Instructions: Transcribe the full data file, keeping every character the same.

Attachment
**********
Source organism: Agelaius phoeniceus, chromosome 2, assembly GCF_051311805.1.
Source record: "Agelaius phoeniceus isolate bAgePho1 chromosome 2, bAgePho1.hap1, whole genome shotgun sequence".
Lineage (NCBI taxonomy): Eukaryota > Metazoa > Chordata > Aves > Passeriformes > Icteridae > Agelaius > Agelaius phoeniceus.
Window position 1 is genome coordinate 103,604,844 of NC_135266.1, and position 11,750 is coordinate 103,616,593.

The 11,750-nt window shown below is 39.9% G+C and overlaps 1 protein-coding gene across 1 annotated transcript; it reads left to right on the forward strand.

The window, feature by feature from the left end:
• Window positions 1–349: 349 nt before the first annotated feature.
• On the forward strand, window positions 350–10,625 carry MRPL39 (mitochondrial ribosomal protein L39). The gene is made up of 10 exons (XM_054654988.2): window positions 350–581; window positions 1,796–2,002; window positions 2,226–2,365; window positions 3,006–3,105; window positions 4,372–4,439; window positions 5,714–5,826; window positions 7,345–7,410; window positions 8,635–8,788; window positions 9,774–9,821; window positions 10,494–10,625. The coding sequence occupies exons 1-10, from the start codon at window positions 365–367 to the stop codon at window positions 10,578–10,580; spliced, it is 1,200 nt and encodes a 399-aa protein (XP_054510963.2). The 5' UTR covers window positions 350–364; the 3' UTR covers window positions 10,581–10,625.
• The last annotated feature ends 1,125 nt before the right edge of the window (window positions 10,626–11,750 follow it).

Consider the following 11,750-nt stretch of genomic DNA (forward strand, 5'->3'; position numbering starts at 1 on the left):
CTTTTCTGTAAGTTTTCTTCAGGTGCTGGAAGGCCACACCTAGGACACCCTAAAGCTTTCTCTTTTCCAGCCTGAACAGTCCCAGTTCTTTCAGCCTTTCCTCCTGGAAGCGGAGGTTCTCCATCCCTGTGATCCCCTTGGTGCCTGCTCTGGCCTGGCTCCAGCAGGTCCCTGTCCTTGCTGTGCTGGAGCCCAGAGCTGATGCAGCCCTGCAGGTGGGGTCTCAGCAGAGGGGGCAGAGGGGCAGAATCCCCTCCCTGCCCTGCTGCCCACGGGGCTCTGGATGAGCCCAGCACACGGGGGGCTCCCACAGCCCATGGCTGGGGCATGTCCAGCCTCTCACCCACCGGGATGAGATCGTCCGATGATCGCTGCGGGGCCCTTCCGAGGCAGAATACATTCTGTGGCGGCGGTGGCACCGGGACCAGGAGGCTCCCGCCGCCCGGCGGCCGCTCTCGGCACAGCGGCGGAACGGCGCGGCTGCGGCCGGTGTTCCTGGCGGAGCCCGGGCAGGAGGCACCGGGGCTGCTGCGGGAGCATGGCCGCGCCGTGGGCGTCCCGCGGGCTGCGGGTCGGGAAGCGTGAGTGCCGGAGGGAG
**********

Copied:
Source organism: Agelaius phoeniceus, chromosome 2, assembly GCF_051311805.1.
Source record: "Agelaius phoeniceus isolate bAgePho1 chromosome 2, bAgePho1.hap1, whole genome shotgun sequence".
Lineage (NCBI taxonomy): Eukaryota > Metazoa > Chordata > Aves > Passeriformes > Icteridae > Agelaius > Agelaius phoeniceus.
Window position 1 is genome coordinate 103,604,844 of NC_135266.1, and position 11,750 is coordinate 103,616,593.

The 11,750-nt window shown below is 39.9% G+C and overlaps 1 protein-coding gene across 1 annotated transcript; it reads left to right on the forward strand.

The window, feature by feature from the left end:
• Window positions 1–349: 349 nt before the first annotated feature.
• On the forward strand, window positions 350–10,625 carry MRPL39 (mitochondrial ribosomal protein L39). The gene is made up of 10 exons (XM_054654988.2): window positions 350–581; window positions 1,796–2,002; window positions 2,226–2,365; window positions 3,006–3,105; window positions 4,372–4,439; window positions 5,714–5,826; window positions 7,345–7,410; window positions 8,635–8,788; window positions 9,774–9,821; window positions 10,494–10,625. The coding sequence occupies exons 1-10, from the start codon at window positions 365–367 to the stop codon at window positions 10,578–10,580; spliced, it is 1,200 nt and encodes a 399-aa protein (XP_054510963.2). The 5' UTR covers window positions 350–364; the 3' UTR covers window positions 10,581–10,625.
• The last annotated feature ends 1,125 nt before the right edge of the window (window positions 10,626–11,750 follow it).

Consider the following 11,750-nt stretch of genomic DNA (forward strand, 5'->3'; position numbering starts at 1 on the left):
CTTTTCTGTAAGTTTTCTTCAGGTGCTGGAAGGCCACACCTAGGACACCCTAAAGCTTTCTCTTTTCCAGCCTGAACAGTCCCAGTTCTTTCAGCCTTTCCTCCTGGAAGCGGAGGTTCTCCATCCCTGTGATCCCCTTGGTGCCTGCTCTGGCCTGGCTCCAGCAGGTCCCTGTCCTTGCTGTGCTGGAGCCCAGAGCTGATGCAGCCCTGCAGGTGGGGTCTCAGCAGAGGGGGCAGAGGGGCAGAATCCCCTCCCTGCCCTGCTGCCCACGGGGCTCTGGATGAGCCCAGCACACGGGGGGCTCCCACAGCCCATGGCTGGGGCATGTCCAGCCTCTCACCCACCGGGATGAGATCGTCCGATGATCGCTGCGGGGCCCTTCCGAGGCAGAATACATTCTGTGGCGGCGGTGGCACCGGGACCAGGAGGCTCCCGCCGCCCGGCGGCCGCTCTCGGCACAGCGGCGGAACGGCGCGGCTGCGGCCGGTGTTCCTGGCGGAGCCCGGGCAGGAGGCACCGGGGCTGCTGCGGGAGCATGGCCGCGCCGTGGGCGTCCCGCGGGCTGCGGGTCGGGAAGCGTGAGTGCCGGAGGGAG